We have also been able to observe how, in addition, the act of reading is not an act that is indifferent to the changes and social innovations that arise over time. The different contributions to the blog have shown us how reading is influenced by actual issues such as the new technologies and Internet, hybrid reading forms between word and image such as the comic and the graphic novel, or by themes that are so present in the lives of young people today such as sexuality, migration or politics. This shows us the flexibility of reading and the capacity it has to adapt to the needs of each moment.
At a personal level, it has been very interesting for me to contribute to the blog with my two entries on young adult fantasy literature and education (First and second part). This project has not only given me the opportunity to disseminate my research on this theme but it has also provided a pleasurable first experience in the wee world of blogs [Note to Alberto: I thought the Scottish word fitted in best here – and given your time in Scotland, it seemed apt! EA].
For all of this, I cannot but congratulate Evelyn Arizpe and Laura Guerrero for this initiative that has brought together teachers, professors, readers and researchers with the intention of coming closer to reading from different perspectives and understanding a bit more the fundamental role that reading continues to have, even in such a technological and high speed age as the 21st century.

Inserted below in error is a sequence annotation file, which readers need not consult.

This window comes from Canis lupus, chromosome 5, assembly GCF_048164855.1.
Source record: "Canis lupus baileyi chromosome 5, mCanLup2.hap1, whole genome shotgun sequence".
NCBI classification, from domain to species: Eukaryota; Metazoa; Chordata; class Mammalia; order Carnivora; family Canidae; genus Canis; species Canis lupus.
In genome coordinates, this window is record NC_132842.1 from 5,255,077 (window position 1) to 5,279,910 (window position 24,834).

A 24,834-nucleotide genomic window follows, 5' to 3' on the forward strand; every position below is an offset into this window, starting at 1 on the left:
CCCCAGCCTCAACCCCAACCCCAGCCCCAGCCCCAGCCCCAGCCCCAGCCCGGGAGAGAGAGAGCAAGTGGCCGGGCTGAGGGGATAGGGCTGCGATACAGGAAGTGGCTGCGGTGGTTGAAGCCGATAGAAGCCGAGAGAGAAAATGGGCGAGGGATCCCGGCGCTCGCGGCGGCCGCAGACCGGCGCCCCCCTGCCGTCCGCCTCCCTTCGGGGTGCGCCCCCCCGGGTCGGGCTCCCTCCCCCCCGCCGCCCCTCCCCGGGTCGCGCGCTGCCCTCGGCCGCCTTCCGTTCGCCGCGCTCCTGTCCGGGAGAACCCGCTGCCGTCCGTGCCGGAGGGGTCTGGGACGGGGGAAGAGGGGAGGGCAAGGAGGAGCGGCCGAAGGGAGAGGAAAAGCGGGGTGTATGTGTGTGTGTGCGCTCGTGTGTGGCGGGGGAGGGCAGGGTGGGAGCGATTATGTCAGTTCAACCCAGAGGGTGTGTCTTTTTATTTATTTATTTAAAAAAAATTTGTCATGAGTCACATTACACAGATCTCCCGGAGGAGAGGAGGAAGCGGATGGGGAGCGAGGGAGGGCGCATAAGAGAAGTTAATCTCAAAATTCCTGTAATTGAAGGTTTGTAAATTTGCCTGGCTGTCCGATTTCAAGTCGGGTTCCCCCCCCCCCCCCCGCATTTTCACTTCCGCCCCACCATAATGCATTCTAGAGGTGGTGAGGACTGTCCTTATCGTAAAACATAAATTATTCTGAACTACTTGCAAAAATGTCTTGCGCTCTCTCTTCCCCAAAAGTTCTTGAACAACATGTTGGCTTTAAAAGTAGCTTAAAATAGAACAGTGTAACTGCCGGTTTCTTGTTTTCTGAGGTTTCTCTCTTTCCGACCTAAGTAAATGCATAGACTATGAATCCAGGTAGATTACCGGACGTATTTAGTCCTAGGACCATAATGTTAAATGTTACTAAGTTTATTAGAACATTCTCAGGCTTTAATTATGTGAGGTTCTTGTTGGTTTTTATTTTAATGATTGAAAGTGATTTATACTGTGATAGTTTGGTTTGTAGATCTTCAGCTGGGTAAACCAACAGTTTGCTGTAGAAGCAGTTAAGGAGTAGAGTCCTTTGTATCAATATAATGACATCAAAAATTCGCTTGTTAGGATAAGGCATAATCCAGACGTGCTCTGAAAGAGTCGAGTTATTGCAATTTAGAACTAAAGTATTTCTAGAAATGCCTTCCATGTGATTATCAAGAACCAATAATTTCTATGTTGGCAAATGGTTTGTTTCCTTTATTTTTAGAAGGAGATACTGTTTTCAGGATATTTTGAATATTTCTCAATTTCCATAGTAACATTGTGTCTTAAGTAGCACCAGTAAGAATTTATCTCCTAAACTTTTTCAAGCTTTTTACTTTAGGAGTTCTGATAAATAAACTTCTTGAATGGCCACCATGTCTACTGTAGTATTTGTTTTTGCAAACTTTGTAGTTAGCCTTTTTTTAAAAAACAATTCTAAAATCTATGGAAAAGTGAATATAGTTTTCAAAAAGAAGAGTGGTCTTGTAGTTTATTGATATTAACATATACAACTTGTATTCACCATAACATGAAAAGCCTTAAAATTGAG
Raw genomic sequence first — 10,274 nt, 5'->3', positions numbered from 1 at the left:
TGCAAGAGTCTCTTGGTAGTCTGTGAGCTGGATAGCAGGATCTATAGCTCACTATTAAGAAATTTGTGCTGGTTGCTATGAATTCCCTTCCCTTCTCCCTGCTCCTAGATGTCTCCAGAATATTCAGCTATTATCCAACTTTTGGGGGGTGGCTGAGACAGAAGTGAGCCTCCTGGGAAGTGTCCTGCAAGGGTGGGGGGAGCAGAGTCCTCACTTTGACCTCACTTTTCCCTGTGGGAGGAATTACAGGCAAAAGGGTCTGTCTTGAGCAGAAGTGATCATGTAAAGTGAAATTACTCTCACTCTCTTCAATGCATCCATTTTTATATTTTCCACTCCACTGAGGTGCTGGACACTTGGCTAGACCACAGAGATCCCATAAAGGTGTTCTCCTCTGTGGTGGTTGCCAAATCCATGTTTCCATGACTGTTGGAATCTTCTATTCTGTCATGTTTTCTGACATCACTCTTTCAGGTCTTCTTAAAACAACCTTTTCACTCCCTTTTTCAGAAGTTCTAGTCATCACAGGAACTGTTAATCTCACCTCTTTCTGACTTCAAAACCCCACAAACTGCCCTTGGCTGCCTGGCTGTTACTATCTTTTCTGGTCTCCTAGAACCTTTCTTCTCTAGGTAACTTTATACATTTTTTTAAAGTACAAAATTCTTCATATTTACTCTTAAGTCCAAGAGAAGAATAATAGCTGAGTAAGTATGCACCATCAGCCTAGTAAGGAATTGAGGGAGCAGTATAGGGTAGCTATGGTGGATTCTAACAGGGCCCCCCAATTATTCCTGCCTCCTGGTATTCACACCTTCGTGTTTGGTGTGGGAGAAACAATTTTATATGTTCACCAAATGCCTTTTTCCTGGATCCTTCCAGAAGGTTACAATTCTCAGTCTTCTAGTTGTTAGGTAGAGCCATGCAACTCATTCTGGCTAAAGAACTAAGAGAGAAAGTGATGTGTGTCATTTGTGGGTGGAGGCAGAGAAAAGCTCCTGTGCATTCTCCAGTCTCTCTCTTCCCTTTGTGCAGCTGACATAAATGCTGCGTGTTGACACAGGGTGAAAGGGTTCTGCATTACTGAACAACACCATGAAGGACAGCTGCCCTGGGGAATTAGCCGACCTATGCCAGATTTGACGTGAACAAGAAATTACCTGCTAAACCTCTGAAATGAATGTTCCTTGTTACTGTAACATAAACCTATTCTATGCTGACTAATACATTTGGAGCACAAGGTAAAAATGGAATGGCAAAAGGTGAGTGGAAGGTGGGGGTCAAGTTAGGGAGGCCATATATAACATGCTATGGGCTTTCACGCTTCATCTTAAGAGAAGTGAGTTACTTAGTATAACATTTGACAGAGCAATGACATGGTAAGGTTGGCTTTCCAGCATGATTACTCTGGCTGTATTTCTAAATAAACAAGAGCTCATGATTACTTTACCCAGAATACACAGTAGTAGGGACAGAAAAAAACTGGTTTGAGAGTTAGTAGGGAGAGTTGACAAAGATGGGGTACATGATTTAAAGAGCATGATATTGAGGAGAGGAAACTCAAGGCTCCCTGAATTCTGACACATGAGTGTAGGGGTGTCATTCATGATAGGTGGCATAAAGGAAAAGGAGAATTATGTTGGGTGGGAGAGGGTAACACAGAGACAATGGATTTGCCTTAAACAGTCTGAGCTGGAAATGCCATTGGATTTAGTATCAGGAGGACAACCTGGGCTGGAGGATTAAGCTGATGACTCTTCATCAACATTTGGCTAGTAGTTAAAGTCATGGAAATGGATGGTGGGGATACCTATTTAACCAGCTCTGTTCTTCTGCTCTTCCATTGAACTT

Xiadani Guadalupe Cabrera Salvitano, Secondary School graduate, 15  years old
This workshop gave me a great happiness because they gave some of us young people the opportunity to participate in reading activities which taught us to be analytical and not just say “no, maybe, I don’t know…” It was interesting to see the context of the reading, what was the message, what is it that the author really wanted to communicate. They also shows us that not all books “with pictures” are for little children, but that different types of books exist and they all have good things about them. It also pleases me that they could facilitate such good texts because one doesn’t always have the opportunity to read things like that, therefore this workshop gave us, in short, the opportunity to open our minds and see beyond what we have, look for new things and be analytic.
I believe that more workshops like this should be done with all students but do it with things that really attract young people’s attention because many times they are given things to read that do not interest them or don’t attract them and then the young people don’t even give themselves the time to take the books and read even the first page to see if they are going to like it.
I am very interested because they knew how to choose the books because some of us were not used to this type of reading and they succeeded in getting us all to read them.
I am very grateful to Dr Evelyn and Dr Laura for having given me the opportunity to participate in this research, for my part it was a great pleasure to have been able to participate.